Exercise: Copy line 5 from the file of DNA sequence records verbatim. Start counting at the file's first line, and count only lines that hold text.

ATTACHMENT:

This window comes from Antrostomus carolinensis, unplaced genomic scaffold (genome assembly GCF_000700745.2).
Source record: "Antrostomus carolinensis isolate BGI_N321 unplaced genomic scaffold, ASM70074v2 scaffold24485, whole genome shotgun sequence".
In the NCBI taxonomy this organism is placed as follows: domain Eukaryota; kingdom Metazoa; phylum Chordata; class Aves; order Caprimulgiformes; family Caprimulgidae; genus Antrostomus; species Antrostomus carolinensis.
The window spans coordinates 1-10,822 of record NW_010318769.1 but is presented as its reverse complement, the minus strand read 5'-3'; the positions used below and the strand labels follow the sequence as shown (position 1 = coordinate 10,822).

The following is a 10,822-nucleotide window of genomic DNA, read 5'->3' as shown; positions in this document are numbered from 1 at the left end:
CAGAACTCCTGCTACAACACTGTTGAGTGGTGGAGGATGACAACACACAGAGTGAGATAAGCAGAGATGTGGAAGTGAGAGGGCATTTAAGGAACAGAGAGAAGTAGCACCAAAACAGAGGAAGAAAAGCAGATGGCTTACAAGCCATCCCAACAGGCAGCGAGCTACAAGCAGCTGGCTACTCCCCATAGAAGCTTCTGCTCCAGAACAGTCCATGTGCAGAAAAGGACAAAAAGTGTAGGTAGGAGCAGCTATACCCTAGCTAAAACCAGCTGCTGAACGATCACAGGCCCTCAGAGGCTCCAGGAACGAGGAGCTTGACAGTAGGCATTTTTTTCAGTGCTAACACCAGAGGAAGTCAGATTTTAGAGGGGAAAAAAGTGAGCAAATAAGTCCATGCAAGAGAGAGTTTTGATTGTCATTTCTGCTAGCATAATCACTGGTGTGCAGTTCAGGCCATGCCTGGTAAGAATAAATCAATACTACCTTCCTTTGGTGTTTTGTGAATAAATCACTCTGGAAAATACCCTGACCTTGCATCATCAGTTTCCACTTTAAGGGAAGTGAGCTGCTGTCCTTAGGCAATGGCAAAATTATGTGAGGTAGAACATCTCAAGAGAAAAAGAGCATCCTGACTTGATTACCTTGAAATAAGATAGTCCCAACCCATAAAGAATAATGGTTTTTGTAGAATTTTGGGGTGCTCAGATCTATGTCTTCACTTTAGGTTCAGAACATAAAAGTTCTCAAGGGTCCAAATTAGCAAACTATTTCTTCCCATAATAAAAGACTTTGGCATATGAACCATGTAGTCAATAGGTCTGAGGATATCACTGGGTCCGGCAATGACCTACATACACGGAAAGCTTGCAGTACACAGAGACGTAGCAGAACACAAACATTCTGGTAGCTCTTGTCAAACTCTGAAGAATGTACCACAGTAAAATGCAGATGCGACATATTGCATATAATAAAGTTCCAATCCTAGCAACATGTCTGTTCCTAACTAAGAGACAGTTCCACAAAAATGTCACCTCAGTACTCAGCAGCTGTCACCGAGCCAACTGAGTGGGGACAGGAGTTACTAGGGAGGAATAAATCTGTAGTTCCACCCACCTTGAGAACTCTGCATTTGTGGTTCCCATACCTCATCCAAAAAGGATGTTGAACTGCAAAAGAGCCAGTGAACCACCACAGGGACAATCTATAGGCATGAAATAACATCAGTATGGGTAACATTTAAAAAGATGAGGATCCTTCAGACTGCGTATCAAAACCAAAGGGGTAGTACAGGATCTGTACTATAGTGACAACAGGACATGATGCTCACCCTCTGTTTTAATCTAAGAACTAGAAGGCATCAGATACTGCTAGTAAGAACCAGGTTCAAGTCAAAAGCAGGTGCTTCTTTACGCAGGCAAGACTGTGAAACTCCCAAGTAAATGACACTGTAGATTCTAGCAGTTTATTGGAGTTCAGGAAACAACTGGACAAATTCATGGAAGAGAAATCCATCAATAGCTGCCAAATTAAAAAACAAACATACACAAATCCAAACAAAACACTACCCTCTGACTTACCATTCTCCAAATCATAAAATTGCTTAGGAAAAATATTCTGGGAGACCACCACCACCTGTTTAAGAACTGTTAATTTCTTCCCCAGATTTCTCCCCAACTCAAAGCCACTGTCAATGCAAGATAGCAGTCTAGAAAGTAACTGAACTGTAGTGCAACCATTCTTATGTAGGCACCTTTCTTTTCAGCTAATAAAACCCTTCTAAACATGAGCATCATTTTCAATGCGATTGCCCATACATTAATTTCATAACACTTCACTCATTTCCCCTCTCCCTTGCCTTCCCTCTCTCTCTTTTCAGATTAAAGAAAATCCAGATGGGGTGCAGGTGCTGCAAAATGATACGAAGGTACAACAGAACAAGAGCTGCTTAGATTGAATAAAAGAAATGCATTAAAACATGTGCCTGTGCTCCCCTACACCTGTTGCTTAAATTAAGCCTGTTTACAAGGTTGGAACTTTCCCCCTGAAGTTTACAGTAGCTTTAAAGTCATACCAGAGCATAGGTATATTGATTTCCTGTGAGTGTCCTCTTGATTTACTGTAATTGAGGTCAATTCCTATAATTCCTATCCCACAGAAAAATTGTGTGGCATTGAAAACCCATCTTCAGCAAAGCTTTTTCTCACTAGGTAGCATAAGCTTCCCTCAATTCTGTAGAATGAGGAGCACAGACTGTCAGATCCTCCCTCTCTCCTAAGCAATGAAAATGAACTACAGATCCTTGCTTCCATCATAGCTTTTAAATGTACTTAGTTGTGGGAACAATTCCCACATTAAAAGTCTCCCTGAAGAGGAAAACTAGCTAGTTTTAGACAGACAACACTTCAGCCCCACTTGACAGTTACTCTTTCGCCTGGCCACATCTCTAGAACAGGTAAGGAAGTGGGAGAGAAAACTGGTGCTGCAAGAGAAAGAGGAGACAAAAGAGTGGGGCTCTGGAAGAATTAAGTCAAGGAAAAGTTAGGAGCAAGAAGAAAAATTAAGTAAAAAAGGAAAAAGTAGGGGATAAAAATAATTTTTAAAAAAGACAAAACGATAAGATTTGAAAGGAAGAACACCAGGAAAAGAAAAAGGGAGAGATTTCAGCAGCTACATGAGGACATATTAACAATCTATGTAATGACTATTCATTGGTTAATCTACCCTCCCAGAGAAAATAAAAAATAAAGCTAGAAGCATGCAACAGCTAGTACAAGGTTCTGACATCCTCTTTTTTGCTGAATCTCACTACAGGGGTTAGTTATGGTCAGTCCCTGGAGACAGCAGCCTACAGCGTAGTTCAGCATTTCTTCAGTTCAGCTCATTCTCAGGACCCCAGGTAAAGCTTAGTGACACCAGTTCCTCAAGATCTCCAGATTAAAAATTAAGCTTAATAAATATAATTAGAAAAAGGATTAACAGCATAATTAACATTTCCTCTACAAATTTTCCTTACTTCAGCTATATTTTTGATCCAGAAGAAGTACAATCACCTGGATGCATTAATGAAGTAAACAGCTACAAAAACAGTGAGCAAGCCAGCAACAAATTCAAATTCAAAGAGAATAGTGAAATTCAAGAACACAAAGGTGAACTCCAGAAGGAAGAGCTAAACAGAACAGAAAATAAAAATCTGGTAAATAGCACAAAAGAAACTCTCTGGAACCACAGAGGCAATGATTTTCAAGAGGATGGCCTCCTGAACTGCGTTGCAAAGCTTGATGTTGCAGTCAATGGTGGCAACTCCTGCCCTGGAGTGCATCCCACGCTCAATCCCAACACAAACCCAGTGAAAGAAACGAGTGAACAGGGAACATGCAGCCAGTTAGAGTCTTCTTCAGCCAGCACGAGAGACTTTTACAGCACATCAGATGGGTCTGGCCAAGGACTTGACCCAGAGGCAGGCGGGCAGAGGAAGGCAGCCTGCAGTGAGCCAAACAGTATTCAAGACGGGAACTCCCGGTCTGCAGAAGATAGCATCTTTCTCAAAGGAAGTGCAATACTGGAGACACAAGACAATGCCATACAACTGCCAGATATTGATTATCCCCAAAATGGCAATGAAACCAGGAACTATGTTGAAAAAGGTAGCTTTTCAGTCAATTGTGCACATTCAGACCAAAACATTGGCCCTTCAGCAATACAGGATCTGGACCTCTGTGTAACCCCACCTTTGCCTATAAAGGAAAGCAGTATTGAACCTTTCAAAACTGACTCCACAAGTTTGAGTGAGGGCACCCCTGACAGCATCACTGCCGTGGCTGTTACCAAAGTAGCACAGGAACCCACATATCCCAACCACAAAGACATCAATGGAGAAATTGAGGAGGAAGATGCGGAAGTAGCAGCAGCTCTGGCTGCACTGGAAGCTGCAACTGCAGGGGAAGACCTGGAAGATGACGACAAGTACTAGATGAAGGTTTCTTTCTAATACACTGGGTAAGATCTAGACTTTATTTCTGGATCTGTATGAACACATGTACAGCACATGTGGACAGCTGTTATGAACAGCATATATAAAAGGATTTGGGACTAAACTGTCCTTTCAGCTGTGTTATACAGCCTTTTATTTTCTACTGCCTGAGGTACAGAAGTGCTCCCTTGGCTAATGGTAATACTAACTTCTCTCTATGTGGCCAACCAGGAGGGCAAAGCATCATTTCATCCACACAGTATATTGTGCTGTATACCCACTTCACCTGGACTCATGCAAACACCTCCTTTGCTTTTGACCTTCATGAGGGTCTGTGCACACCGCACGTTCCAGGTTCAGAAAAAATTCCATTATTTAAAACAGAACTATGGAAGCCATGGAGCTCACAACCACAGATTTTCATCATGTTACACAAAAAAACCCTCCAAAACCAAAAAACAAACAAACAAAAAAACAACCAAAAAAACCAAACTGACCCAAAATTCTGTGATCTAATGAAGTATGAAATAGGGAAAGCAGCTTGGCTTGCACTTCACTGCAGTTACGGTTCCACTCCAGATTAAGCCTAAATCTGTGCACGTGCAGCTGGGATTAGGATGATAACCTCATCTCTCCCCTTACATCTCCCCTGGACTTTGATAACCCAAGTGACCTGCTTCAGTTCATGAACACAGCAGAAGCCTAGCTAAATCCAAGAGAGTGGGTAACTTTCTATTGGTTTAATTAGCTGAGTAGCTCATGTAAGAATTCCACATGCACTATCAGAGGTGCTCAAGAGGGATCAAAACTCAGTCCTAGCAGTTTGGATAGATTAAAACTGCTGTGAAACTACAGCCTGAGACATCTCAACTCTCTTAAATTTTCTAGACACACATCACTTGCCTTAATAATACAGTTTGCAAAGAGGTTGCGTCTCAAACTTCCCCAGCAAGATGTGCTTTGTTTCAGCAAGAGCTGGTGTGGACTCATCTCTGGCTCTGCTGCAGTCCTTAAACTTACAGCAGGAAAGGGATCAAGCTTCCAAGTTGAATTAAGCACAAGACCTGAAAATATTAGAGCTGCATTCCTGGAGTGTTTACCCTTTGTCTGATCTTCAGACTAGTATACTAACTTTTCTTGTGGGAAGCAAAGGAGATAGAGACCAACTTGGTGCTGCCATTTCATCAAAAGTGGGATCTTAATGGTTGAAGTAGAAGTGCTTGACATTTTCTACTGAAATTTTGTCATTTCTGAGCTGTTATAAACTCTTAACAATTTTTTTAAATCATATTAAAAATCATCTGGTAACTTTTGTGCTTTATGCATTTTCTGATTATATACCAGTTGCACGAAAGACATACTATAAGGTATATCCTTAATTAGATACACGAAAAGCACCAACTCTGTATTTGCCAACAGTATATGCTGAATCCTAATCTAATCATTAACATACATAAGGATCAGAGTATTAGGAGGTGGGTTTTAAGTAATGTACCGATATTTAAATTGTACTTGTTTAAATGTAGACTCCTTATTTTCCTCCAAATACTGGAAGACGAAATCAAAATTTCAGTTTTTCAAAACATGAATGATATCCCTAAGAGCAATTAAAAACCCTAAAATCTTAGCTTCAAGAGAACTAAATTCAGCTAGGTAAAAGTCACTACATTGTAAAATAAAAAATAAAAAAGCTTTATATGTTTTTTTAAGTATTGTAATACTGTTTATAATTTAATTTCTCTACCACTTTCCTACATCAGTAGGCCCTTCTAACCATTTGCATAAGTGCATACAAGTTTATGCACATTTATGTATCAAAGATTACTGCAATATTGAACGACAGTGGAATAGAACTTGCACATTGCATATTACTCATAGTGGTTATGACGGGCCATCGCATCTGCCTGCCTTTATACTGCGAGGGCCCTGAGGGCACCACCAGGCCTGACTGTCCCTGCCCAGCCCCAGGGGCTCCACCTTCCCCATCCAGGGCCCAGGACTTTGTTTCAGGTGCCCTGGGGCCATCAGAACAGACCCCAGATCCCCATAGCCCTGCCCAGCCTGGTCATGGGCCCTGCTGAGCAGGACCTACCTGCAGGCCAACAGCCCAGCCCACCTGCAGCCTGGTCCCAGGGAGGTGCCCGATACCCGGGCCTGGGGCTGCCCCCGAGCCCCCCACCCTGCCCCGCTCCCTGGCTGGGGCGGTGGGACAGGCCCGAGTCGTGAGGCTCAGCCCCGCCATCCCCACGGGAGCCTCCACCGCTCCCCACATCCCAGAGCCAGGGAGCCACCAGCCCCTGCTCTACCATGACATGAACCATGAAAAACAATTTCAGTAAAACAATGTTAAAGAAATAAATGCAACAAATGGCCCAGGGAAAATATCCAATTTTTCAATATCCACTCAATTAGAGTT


The following is a 10,822-nucleotide window of genomic DNA, read 5'->3' as shown; positions in this document are numbered from 1 at the left end: